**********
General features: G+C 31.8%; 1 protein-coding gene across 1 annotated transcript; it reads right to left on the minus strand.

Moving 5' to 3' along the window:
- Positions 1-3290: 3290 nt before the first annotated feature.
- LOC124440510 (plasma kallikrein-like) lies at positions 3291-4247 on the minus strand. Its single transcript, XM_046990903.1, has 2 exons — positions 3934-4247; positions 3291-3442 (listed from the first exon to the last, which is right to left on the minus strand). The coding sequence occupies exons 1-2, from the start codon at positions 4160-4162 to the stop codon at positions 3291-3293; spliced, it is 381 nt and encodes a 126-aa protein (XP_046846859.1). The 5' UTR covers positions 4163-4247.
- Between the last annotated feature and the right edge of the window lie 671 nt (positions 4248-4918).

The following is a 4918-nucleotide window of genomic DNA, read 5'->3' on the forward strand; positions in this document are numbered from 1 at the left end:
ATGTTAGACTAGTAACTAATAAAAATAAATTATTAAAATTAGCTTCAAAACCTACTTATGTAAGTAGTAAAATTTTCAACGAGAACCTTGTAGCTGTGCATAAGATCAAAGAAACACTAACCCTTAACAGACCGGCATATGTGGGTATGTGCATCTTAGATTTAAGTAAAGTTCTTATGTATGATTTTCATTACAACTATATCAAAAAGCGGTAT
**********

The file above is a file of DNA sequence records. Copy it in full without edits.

General features: G+C 31.8%; 1 protein-coding gene across 1 annotated transcript; it reads right to left on the minus strand.

Moving 5' to 3' along the window:
- Positions 1-3290: 3290 nt before the first annotated feature.
- LOC124440510 (plasma kallikrein-like) lies at positions 3291-4247 on the minus strand. Its single transcript, XM_046990903.1, has 2 exons — positions 3934-4247; positions 3291-3442 (listed from the first exon to the last, which is right to left on the minus strand). The coding sequence occupies exons 1-2, from the start codon at positions 4160-4162 to the stop codon at positions 3291-3293; spliced, it is 381 nt and encodes a 126-aa protein (XP_046846859.1). The 5' UTR covers positions 4163-4247.
- Between the last annotated feature and the right edge of the window lie 671 nt (positions 4248-4918).

The following is a 4918-nucleotide window of genomic DNA, read 5'->3' on the forward strand; positions in this document are numbered from 1 at the left end:
ATGTTAGACTAGTAACTAATAAAAATAAATTATTAAAATTAGCTTCAAAACCTACTTATGTAAGTAGTAAAATTTTCAACGAGAACCTTGTAGCTGTGCATAAGATCAAAGAAACACTAACCCTTAACAGACCGGCATATGTGGGTATGTGCATCTTAGATTTAAGTAAAGTTCTTATGTATGATTTTCATTACAACTATATCAAAAAGCGGTAT